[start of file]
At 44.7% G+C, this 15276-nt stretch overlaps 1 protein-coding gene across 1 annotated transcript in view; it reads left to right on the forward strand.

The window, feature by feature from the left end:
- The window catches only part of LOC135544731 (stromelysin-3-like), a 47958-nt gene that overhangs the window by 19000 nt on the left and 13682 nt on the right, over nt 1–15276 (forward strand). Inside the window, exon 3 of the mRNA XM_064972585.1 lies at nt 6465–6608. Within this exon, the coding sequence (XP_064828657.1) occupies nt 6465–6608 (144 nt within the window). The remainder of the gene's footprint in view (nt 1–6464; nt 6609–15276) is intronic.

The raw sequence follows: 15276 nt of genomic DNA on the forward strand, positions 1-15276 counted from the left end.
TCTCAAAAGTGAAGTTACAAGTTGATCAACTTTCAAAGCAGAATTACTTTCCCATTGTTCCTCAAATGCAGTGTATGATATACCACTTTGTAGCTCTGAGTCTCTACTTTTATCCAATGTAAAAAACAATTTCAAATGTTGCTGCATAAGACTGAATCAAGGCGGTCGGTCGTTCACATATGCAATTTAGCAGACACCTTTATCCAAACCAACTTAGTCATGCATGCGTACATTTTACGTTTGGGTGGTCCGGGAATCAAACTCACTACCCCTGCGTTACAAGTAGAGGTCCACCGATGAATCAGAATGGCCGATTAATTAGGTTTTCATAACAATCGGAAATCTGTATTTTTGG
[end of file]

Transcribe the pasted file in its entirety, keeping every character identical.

At 44.7% G+C, this 15276-nt stretch overlaps 1 protein-coding gene across 1 annotated transcript in view; it reads left to right on the forward strand.

The window, feature by feature from the left end:
- The window catches only part of LOC135544731 (stromelysin-3-like), a 47958-nt gene that overhangs the window by 19000 nt on the left and 13682 nt on the right, over nt 1–15276 (forward strand). Inside the window, exon 3 of the mRNA XM_064972585.1 lies at nt 6465–6608. Within this exon, the coding sequence (XP_064828657.1) occupies nt 6465–6608 (144 nt within the window). The remainder of the gene's footprint in view (nt 1–6464; nt 6609–15276) is intronic.

The raw sequence follows: 15276 nt of genomic DNA on the forward strand, positions 1-15276 counted from the left end.
TCTCAAAAGTGAAGTTACAAGTTGATCAACTTTCAAAGCAGAATTACTTTCCCATTGTTCCTCAAATGCAGTGTATGATATACCACTTTGTAGCTCTGAGTCTCTACTTTTATCCAATGTAAAAAACAATTTCAAATGTTGCTGCATAAGACTGAATCAAGGCGGTCGGTCGTTCACATATGCAATTTAGCAGACACCTTTATCCAAACCAACTTAGTCATGCATGCGTACATTTTACGTTTGGGTGGTCCGGGAATCAAACTCACTACCCCTGCGTTACAAGTAGAGGTCCACCGATGAATCAGAATGGCCGATTAATTAGGTTTTCATAACAATCGGAAATCTGTATTTTTGG